Gov. Haley Barbour, returning to Mississippi between Republican campaign appearances in New Hampshire and Iowa, offered modest encouragement Thursday morning that conversations about the 2010 budget could produce plans acceptable to everybody – the House, the Senate and himself.
We hope his very measured optimism plays out because, if not, our state is headed for big trouble, beginning on Wednesday – the first day of the 2010 budget year.
Thursday afternnoon, the governor’’s staf sent to key legislative Medicaid negotiators a counter-proposal for taxing hospitals and funding Medicaid. Rep. Dirk Dedeaux, chairman of the House Medicaid Committee, and Sen. Hob Bryan, chairman of the Senate Public Health Committee,, said in a reply to Barbour, “In summary, it seems we have defined our differences, and that’s p[ositive. Apart from techhnical issues, you could say we’re within $23 million of each other. Please let us hear from you.”
Barbour’s renetering conversation should be seen as a positive sign of possibilities.
The sticking point has been a provision that would prohibit his cutting hospitals’ funds in the event of a deficit. Dedeaux and Bryan reasoned hospitals will provide a minimum of $60 million and a maximum of $90 million in tax assessments per year for Medicaid through 2012, and should not be cut after helping fund the program.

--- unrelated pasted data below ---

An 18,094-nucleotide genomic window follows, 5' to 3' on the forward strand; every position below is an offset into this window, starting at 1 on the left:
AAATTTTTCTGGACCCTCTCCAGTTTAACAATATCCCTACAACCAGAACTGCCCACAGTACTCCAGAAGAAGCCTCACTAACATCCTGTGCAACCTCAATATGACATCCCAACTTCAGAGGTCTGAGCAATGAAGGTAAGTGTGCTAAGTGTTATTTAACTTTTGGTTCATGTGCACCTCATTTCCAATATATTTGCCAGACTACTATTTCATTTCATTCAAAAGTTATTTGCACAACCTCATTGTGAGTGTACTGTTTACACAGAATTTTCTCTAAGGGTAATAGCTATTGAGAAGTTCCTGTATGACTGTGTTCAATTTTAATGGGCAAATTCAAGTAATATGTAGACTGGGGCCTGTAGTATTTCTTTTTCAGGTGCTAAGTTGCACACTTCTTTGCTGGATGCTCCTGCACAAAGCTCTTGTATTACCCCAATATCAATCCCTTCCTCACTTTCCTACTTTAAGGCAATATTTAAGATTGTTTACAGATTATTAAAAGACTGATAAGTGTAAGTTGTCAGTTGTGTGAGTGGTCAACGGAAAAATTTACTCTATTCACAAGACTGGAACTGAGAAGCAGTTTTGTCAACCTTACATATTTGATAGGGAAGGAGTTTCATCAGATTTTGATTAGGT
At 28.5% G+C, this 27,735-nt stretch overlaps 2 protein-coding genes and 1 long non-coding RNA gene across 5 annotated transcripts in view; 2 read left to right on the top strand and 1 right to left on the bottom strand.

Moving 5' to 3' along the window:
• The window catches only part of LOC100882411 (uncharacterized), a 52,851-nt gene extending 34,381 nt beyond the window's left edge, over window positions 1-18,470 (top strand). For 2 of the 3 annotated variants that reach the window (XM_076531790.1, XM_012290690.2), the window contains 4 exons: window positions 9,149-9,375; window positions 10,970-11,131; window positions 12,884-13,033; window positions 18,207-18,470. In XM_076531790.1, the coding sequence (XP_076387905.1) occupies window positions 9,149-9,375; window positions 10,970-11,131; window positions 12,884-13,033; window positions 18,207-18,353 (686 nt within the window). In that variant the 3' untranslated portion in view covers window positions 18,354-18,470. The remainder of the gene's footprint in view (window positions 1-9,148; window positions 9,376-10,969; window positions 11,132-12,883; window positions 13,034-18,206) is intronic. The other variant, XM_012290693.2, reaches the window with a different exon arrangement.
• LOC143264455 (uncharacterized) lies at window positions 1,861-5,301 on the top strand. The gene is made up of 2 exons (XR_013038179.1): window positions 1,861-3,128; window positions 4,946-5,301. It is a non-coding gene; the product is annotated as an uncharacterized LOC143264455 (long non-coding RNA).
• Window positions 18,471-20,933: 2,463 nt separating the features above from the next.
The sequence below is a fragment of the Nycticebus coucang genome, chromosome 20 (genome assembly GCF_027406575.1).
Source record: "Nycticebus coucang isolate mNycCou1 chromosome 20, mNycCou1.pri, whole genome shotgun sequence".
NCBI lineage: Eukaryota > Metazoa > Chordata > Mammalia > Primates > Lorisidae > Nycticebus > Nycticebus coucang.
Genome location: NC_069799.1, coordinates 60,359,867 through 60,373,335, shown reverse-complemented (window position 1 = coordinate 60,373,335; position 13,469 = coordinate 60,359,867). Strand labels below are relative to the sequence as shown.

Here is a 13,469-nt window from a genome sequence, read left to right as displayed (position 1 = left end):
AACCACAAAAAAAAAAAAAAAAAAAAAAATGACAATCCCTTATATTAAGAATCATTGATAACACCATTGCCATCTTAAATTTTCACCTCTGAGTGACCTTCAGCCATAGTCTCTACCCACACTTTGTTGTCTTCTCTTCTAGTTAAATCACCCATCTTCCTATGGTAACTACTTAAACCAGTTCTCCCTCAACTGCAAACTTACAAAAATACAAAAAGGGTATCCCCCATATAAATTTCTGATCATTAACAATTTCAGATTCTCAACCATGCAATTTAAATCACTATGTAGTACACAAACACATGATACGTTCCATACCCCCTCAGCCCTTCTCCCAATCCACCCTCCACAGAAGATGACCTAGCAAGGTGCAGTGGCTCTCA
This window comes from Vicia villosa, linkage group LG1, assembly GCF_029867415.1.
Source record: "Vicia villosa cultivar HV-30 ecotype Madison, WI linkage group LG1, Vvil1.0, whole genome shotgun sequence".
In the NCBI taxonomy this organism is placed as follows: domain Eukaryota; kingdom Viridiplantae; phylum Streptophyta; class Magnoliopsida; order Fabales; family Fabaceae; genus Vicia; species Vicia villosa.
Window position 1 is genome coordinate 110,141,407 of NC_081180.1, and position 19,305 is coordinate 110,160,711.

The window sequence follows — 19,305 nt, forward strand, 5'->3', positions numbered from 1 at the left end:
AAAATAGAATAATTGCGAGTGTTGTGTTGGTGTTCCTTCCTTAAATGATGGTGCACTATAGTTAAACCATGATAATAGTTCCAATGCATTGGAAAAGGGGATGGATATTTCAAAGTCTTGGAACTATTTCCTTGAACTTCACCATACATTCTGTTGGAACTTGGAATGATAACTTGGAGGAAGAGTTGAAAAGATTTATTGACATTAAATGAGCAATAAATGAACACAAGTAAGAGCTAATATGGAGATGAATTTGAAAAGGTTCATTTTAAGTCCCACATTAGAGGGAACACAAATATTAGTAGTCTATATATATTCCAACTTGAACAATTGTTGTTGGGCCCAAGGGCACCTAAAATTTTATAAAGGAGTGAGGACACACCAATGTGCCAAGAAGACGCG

Barbour’s move represents movement and a basis for further negotiation, perhaps even a resolution.
If not, the odds increase that come July 1 Mississippi will have no budget and no spending authority unless for a narrow list of services and programs deemed essential and operated under an emergency decree.
As of Thursday, some hospitals, looking out for their own financial integrity and laying out in advance what can be expected, were notifying some Medicaid patients that without guaranteed state funding they would be reclassified as private-pay patients. That means they would be held accountable for all their expenses. At the same time, Mississippi Hospital Association Executive Sam Cameron said no patients would be turned away or denied treatment.
There is no free lunch in health care. Charity, which may be free care for individuals, falls on others at the bottom line.
In addition, thousands of Mississippi school teachers are almost within a month of starting preliminary work for the 2009-2010 school year, but have no contracts. Individual districts understandably want certainty about state funding before issuing contracts.
The Department of Transportation will cancel $500 million in contracts (and jobs) awarded and under way July 1 if a budget isn’t certain.
Nobody wins if the budget isn’t settled.
NEMS Daily Journal